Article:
Serbia make semi-finals

It takes a lot to silence this Croatian crowd – even the threat of a penalty from umpire Enric Molina couldn’t manage it – but Novak Djokovic ultimately did with an emphatic straight sets victory over Marin Cilic to put Serbia into their first Davis Cup by BNP Paribas World Group semifinal.  

They say the Serbian don’t travel very well, but they managed the short journey to their neighbouring country for this historic tie without too much trouble and can now enjoy the comforts of home against Czech Republic in September.

Djokovic relishes tough win

Neutrals and home fans alike – there were virtually no visiting fans in the Spaladium Arena in Split – were hoping that the Croatian No. 1 could make a match of it and take it to a fifth and final rubber, for which the Croatians would have been favourites. But Djokovic was in no mood to oblige and never gave his young opponent a glimmer of a chance, thrashing him 63 63 62 in 2 hours 24 minutes.

Djokovic’s cool demeanour disappeared in the moment of victory as he collapsed on his back. In these sort of situations you need a tough skin, but underneath he was jelly like the rest of us.

He was back on his feet before his ecstatic captain, Bogdan Obradovic, could reach him and as he and his teammates exchanged high-fives the victors were sportingly applauded by the Croatian crowd with their cheerstix.

“Personally, I had a lot of responsibility with the package that I carried on my back before this tie, but right now I feel so relieved that we won," said Djokovic. "We won in one of the toughest atmospheres against a team that has a lot of success in this competition.”

Cilic picks Serbia for the final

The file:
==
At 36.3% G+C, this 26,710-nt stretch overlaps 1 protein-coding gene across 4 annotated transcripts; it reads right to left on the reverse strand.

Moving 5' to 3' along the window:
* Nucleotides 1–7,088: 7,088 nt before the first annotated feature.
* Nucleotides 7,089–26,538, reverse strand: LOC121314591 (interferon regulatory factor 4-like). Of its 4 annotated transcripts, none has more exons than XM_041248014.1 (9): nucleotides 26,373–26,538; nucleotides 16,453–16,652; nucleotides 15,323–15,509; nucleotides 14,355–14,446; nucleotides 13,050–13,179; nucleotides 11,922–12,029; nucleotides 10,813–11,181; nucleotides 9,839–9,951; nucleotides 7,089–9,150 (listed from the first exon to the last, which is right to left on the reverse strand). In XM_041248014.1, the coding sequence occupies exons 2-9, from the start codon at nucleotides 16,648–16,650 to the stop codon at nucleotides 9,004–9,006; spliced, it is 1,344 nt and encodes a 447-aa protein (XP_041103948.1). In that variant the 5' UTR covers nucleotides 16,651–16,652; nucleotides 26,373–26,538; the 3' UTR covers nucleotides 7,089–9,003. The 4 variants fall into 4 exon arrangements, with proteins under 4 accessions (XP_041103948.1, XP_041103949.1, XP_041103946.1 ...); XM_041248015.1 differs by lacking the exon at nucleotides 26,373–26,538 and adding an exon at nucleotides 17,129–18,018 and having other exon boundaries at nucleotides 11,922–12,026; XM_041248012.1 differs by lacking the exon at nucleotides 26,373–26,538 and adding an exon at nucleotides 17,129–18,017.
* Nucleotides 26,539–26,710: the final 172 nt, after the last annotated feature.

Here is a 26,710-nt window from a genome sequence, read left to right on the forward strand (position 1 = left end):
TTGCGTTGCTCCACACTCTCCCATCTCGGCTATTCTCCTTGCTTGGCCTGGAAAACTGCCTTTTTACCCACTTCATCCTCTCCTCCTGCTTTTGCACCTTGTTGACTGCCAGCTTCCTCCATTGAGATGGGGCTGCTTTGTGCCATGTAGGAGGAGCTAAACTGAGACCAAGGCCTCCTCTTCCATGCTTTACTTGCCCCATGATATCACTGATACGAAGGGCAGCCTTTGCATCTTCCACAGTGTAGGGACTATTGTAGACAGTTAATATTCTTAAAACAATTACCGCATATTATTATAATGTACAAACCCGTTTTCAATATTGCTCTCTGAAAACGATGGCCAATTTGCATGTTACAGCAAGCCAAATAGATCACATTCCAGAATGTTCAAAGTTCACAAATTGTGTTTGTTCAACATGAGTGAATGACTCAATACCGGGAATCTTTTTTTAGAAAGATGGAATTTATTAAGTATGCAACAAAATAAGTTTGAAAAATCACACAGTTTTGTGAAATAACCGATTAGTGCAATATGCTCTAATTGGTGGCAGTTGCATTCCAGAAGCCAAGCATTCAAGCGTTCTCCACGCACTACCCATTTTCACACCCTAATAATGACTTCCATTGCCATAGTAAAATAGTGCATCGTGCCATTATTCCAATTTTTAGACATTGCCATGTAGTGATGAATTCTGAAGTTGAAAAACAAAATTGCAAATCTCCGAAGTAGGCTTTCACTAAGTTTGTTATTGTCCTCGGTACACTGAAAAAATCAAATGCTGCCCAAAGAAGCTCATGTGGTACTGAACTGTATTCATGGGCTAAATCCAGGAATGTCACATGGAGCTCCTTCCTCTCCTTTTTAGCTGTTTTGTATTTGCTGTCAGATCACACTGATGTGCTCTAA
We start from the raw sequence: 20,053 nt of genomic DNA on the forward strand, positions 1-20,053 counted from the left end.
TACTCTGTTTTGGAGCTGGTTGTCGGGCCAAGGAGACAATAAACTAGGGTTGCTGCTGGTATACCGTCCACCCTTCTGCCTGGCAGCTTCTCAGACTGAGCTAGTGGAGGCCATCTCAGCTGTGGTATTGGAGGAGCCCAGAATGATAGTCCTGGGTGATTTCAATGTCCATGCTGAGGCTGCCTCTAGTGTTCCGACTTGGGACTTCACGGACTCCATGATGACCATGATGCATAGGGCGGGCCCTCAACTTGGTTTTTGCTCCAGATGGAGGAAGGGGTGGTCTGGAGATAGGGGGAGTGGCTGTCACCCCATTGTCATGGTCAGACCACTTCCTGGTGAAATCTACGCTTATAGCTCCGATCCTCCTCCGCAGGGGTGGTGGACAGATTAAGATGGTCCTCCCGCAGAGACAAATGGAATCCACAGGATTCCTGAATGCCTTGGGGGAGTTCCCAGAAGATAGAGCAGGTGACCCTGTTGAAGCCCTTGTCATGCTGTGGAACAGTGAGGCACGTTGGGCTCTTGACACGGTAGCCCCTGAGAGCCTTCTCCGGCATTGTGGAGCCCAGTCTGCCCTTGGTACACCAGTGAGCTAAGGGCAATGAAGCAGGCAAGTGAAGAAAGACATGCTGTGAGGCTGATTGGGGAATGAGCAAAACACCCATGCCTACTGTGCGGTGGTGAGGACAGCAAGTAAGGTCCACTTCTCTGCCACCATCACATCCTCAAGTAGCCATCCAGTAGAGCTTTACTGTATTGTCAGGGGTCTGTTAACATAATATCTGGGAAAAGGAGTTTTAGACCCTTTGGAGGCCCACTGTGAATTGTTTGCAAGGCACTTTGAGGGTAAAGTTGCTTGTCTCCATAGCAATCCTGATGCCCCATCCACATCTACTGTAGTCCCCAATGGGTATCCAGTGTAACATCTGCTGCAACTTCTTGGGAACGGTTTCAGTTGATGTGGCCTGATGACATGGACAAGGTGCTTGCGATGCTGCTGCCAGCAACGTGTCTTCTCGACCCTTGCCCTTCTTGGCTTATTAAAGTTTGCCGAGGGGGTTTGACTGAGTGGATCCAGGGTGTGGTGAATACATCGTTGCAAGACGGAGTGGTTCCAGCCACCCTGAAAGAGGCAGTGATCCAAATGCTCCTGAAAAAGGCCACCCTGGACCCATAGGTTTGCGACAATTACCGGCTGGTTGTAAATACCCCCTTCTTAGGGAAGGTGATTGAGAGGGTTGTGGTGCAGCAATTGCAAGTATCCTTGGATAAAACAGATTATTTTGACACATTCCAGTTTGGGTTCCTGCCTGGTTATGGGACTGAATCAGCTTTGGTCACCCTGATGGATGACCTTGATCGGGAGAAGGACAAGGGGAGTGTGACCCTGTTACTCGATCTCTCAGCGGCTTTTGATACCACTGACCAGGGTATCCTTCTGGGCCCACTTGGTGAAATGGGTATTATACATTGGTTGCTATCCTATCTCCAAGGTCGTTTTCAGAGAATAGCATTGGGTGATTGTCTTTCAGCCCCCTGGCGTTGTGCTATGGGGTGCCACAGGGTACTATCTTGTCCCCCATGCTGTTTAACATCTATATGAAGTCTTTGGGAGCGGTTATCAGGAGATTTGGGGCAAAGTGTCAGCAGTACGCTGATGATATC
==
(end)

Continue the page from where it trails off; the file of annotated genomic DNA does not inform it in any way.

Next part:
It was important for Djokovic to get off to a good start so that the crowd had less to cheer about if more to jeer about, and that was precisely what he did. Cilic didn’t help himself by playing a little too passively and during the first five games – all of which he lost – he collected just seven points.

After he eventually broke back in a particularly noisy game the crowd were warned of a possible penalty for a partisan crowd violation. It kept them quiet long enough for Djokovic to wrap up the set, but when he gave it the fist pump after coming out on top at the end of a high-class rally to hold a difficult game for 3-1, the crowd were on his case again. In fact, Cilic invariably came out the worse in the rallies.

Another break put him in total control and though Cilic broke back he promptly took the set by breaking Cilic to love. The Croatian has won just one set in five meetings now with Djokovic and his heart wasn’t in it for the long slog back from two sets down.

“I tried to get in the match and put a little more pressure on him but he was neutralizing me and defending really good and it was not easy to find the key to solve the puzzle. They have a good team, a really good team, actually. With their own crowd I think they can go to the final.”

Janko Tipsarevic extended Serbia’s win to 4-1 by defeating Antonio Veic in the dead fifth rubber 62 76(5).


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